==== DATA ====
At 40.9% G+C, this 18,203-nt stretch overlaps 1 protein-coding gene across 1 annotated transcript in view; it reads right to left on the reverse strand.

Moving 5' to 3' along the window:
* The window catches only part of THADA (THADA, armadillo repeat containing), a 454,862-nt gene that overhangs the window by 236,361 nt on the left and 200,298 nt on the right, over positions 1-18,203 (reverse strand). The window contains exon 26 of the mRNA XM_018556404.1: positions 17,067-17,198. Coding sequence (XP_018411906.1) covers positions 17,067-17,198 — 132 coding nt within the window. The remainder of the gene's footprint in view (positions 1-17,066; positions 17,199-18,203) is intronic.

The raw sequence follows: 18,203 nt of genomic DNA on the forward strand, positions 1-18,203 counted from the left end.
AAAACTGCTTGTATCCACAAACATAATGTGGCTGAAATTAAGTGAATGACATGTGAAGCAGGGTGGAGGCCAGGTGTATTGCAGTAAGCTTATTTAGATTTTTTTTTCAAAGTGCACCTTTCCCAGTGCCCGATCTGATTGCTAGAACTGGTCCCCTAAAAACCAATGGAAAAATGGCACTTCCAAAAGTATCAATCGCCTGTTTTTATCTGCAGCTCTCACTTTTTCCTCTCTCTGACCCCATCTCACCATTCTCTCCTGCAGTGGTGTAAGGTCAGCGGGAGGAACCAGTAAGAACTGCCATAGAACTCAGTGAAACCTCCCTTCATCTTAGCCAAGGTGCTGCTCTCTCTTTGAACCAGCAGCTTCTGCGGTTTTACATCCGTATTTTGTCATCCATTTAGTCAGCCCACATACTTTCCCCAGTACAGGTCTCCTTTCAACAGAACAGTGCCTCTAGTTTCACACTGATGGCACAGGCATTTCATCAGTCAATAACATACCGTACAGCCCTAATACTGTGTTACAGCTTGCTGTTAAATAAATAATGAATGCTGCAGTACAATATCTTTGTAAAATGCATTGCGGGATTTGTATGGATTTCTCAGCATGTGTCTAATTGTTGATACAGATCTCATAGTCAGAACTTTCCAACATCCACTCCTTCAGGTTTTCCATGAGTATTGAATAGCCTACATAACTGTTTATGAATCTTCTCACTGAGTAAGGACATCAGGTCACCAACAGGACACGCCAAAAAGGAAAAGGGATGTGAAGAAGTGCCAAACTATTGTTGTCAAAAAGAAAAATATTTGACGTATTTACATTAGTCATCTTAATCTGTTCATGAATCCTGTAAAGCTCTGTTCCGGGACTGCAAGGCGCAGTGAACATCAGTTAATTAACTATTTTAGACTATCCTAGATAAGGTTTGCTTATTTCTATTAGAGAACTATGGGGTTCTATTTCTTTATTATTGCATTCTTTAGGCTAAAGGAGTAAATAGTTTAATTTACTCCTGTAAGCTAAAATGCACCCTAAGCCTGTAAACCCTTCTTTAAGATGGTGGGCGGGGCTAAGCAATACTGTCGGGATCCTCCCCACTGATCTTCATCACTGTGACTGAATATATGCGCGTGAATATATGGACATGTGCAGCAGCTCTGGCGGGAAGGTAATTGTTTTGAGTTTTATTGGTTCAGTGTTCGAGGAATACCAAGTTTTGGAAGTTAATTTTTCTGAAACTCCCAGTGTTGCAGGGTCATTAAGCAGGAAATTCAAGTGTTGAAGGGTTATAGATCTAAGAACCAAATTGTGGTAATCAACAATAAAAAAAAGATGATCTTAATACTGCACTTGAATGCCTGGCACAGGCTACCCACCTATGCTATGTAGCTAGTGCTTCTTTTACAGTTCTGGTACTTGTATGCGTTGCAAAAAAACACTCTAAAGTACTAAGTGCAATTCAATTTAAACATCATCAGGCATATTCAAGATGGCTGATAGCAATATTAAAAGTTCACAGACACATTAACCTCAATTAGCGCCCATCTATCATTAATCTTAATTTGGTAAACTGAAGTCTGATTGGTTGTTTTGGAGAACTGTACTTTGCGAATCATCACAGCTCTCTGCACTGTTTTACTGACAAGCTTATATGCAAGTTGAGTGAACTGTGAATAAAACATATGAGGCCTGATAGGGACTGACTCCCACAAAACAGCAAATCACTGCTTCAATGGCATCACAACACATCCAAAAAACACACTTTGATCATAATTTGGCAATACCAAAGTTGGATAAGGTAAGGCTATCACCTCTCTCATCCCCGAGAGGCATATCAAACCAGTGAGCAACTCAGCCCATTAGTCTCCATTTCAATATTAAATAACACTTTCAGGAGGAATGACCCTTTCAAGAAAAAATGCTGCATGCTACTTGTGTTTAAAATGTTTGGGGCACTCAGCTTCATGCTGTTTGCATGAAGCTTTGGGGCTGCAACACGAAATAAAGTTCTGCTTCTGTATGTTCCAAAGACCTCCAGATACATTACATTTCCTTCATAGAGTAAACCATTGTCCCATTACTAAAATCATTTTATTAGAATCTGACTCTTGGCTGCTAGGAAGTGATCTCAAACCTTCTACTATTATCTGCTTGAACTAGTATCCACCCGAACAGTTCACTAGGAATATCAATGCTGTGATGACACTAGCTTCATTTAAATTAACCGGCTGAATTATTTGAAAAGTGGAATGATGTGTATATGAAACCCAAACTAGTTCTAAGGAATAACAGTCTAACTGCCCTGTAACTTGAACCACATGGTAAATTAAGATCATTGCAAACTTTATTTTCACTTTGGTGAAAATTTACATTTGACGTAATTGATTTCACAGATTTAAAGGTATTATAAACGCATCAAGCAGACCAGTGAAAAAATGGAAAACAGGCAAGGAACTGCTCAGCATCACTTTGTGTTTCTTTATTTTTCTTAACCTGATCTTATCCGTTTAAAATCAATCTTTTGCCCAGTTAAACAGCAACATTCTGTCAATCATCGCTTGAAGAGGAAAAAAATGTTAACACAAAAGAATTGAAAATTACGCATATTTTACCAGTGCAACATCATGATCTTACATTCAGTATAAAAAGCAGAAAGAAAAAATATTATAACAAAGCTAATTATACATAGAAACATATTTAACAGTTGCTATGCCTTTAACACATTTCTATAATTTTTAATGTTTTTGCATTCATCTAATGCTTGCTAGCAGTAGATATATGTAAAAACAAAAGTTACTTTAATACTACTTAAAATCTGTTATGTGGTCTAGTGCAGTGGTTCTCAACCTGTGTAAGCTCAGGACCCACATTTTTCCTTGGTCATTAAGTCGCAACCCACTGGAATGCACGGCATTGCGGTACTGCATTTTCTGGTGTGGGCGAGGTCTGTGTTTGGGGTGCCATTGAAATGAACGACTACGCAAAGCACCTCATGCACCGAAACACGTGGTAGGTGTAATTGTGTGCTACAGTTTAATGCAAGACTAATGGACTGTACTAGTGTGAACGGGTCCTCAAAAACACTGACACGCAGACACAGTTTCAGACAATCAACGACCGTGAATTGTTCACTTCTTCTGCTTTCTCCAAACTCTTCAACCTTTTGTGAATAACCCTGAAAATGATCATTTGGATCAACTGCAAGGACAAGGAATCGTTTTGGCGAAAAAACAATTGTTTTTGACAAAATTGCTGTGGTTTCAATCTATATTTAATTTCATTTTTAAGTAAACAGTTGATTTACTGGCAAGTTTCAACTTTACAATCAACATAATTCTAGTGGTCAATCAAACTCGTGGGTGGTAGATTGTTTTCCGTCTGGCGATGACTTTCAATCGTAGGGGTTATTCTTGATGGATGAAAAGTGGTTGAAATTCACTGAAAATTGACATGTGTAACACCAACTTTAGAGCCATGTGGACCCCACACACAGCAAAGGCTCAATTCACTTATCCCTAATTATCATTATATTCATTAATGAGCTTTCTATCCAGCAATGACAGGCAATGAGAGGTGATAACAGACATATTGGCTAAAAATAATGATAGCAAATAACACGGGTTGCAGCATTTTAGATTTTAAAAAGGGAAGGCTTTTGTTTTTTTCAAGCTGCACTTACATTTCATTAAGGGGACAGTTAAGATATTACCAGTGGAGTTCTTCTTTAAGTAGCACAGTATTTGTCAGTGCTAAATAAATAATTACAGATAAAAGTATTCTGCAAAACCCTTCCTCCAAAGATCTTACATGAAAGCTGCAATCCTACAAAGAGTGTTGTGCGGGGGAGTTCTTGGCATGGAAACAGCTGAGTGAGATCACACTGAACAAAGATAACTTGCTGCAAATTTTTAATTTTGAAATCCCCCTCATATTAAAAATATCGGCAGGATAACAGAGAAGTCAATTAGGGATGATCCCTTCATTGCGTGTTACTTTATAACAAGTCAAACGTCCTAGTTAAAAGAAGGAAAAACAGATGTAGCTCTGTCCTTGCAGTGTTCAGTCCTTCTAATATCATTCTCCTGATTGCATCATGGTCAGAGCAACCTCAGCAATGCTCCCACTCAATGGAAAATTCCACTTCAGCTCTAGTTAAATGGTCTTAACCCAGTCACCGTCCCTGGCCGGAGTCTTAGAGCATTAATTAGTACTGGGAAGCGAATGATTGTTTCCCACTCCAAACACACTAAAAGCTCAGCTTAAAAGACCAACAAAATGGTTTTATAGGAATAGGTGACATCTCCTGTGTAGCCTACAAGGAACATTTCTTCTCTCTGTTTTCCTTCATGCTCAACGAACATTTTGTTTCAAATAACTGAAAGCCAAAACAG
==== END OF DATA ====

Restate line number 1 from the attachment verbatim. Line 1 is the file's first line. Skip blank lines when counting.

At 40.9% G+C, this 18,203-nt stretch overlaps 1 protein-coding gene across 1 annotated transcript in view; it reads right to left on the reverse strand.